Have you seen the “Millennial International” video from satirist John Crist? It pokes fun at Millennials, describing a program where you can support a Millennial and his or her daily needs—for only $2900/month. It was funny, for sure. I appreciate John Crist’s work because I believe comedy like his is needed in a culture that sometimes takes things too seriously. And it’s good to laugh at ourselves sometimes. Satire is one of my favorite genres because its purpose is to make people laugh and think at the same time.
But I’m wondering if the thinking part of this video was counterproductive, or perhaps misleading.
I’m a millennial. A closet Millennial, really. Not that that’s something you can actually hide, but in all the noise and shame we are getting these days, it doesn’t make me want to jump when I hear “will the real Millennials please stand up, please stand up,” you know? So I’ve kept quiet.
Until now. It’s time to clear up some misconceptions about the generation gap. I have a unique perspective on this because of my position in the generational timeline: my dad’s an Elder, my mom’s a Boomer, my siblings are Xers, I’m a Millennial, along with two of my seven nieces and nephews (and the other five are whatever’s next). Go figure. All that to say, I was really raised more as an Xer by my Elder/coBoomer parents. So I have a better understanding of a wider range of generations than perhaps my millennial cohorts. Which is why I want to bring some clarity to both sides of the Generation Gap before it grows so wide that nothing good ever comes of it.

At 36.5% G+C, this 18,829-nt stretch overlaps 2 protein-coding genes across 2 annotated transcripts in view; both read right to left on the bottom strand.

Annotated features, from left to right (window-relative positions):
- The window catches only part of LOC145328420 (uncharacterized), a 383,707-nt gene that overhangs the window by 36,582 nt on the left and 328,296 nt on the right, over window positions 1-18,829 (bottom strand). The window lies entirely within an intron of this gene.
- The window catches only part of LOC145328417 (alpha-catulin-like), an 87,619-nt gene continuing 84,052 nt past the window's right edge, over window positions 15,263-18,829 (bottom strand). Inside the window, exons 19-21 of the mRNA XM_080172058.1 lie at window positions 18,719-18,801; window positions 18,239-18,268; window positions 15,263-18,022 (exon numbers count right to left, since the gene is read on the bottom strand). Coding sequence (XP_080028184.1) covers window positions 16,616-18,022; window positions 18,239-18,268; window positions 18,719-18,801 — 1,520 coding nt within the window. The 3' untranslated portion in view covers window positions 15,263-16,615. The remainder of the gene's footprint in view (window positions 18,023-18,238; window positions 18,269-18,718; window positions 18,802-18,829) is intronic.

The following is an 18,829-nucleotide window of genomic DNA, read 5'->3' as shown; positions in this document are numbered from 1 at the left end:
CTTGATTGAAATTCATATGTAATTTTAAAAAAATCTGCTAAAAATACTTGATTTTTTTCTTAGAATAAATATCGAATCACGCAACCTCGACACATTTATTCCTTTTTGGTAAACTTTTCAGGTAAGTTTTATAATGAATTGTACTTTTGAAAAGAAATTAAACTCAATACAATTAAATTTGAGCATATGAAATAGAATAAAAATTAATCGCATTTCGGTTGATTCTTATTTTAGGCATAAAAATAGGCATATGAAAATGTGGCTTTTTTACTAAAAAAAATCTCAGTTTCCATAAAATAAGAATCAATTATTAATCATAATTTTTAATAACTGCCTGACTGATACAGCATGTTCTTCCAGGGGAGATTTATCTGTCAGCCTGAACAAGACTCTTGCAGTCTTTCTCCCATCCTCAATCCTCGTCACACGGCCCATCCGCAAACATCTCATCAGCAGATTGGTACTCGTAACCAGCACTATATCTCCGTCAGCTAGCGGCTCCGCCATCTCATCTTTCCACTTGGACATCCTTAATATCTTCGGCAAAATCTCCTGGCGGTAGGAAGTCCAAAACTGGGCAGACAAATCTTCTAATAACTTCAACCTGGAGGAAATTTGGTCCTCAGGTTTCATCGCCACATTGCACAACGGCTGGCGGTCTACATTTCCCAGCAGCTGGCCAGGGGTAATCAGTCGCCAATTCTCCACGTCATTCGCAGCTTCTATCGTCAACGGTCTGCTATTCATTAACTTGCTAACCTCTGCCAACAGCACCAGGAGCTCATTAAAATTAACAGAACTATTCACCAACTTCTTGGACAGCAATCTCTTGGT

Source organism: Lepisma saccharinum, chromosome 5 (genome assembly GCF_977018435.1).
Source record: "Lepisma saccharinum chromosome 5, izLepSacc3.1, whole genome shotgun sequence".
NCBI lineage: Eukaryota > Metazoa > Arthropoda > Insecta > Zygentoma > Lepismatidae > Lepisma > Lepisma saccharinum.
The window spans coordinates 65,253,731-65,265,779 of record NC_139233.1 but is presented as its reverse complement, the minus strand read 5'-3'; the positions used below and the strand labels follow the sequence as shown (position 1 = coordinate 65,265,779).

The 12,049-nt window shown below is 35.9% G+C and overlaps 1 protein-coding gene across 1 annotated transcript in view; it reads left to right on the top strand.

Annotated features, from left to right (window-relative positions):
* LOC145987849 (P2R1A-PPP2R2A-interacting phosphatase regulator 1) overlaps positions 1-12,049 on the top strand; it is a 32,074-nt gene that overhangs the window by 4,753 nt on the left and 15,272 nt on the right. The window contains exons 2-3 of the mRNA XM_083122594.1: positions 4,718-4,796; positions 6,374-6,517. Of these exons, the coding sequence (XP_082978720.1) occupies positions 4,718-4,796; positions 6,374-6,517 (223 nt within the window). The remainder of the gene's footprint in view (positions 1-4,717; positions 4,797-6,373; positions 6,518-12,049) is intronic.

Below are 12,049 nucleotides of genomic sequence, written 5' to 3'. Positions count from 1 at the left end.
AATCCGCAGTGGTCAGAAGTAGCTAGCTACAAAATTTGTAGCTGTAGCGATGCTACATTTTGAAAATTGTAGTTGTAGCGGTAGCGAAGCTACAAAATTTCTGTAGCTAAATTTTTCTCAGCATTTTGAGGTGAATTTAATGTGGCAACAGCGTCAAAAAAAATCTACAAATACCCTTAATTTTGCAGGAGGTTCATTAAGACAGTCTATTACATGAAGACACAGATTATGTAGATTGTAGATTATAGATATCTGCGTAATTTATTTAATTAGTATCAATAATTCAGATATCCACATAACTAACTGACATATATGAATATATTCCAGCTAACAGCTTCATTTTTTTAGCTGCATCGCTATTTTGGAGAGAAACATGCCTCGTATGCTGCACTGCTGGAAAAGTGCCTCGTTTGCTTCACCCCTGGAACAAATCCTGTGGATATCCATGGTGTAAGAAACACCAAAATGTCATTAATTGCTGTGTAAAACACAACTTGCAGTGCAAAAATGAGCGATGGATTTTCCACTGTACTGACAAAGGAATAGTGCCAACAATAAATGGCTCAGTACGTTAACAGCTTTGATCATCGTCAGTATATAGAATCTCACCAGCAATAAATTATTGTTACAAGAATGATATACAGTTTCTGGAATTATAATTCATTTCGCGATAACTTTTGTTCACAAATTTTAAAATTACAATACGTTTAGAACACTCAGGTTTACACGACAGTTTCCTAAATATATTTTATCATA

But before we jump into the issues sitting in the divide, a word to my Millennial friends…
Breaking the Cycle, Bridging the Gap
I know it’s annoying when people speak condescendingly toward us. Like, really annoying. Not long ago I sat next to an acquaintance at a dinner party who started right in on us, and boy did I want to speak my mind to him. (Okay, maybe I did a little, against my better judgment.) But now I’m learning how to turn my negative emotions and annoyances into a positive force in the generational conversations.
Because when I hear the shame being broadcasted by some members of the generation before us, there are two things I immediately want to do. The first, of course, is point out all the ways and reasons their generation created the problems of ours. But then I remember that usually doesn’t end well, so I’m tempted to do the second, the next best thing: make fun of the generation behind me. It’s easy, really, with their One Directions and flat-billed hats and the unnecessary use of basketball socks with sandals. I’ve learned the condescending tone of our cultural script. Besides, I’ve paid my dues… hurt people hurt people, right?
But then, I hear my mom’s words in my head—from first grade, when I would complain about the big kids patronizing us first graders—she would say, “Now you know how not to treat kids younger than you.” My mom, folks. She’s smart.
So I swallow my pride and bitterness and push my condescension into a positive force—making friends. Accepting them for who they are, boy bands and basketball socks and all. Not trying to change them, but encouraging them on to be world changers. That’s the cure for the generation gap.
Because here’s the thing. We don’t have any control about how people treat us. But we do have control over how we respond, and in turn, how we treat other people. And, we have to be honest—there will always be some members of the older generation poking fun at us, and how we’re everything that’s wrong in the world. But. We do not have to perpetuate the cycle. We don’t have to memorize and recite that part of the script. Instead, let’s make a new one, one that’s not condescending or patronizing. Let’s be the bridge in the generation gap.
That’s how we change the world.